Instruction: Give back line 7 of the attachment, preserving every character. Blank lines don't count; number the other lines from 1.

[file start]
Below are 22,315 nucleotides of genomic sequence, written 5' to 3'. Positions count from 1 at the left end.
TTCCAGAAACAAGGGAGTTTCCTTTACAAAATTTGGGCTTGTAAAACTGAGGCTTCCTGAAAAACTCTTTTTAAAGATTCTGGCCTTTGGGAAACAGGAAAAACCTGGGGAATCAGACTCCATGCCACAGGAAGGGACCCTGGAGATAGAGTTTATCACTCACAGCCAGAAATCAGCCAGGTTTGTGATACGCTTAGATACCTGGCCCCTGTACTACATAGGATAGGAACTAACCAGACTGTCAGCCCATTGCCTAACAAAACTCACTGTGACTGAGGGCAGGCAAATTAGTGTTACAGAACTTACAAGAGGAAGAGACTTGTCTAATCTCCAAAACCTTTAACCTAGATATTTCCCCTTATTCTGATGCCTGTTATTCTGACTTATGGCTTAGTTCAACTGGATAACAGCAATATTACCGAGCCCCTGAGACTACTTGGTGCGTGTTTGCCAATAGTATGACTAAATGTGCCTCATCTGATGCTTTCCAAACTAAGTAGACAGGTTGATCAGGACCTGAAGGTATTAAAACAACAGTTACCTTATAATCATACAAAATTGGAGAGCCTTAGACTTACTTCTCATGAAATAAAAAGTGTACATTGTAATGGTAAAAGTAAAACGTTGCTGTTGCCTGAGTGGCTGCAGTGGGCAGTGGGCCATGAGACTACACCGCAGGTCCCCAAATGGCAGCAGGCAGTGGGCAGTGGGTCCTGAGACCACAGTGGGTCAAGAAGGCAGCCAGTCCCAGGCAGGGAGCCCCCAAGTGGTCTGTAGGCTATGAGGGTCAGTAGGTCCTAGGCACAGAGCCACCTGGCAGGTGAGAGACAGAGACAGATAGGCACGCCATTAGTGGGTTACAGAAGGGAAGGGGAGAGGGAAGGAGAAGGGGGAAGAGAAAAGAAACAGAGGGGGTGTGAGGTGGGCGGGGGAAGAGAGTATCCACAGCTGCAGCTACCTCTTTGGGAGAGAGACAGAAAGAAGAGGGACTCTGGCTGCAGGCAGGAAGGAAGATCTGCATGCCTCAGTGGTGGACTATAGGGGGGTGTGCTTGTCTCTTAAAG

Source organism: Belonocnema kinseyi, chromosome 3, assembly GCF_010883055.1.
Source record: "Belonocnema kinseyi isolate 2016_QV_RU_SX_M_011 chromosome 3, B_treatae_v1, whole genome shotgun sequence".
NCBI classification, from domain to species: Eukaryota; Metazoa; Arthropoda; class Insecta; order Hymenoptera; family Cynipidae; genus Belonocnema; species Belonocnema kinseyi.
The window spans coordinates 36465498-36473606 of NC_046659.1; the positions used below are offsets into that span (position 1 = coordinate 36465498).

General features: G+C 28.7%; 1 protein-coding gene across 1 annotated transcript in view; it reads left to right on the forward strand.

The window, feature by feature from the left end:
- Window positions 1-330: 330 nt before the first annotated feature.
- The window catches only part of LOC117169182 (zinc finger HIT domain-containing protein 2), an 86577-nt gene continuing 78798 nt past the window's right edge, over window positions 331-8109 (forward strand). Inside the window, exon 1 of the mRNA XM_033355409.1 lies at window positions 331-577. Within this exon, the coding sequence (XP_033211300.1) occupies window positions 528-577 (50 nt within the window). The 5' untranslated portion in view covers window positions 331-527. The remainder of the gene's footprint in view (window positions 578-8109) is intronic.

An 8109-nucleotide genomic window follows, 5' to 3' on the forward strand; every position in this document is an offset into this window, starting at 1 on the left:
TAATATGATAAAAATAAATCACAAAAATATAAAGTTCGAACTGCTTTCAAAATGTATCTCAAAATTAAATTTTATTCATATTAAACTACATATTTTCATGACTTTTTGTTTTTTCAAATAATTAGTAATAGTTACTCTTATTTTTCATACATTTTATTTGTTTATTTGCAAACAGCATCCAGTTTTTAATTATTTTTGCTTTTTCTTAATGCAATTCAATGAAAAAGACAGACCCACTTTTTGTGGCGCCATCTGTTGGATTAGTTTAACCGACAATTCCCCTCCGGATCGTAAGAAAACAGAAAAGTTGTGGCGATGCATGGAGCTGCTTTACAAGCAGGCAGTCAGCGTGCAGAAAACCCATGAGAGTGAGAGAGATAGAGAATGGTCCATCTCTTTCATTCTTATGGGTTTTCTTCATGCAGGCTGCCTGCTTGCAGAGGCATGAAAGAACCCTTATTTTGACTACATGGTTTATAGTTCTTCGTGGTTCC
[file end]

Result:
General features: G+C 28.7%; 1 protein-coding gene across 1 annotated transcript in view; it reads left to right on the forward strand.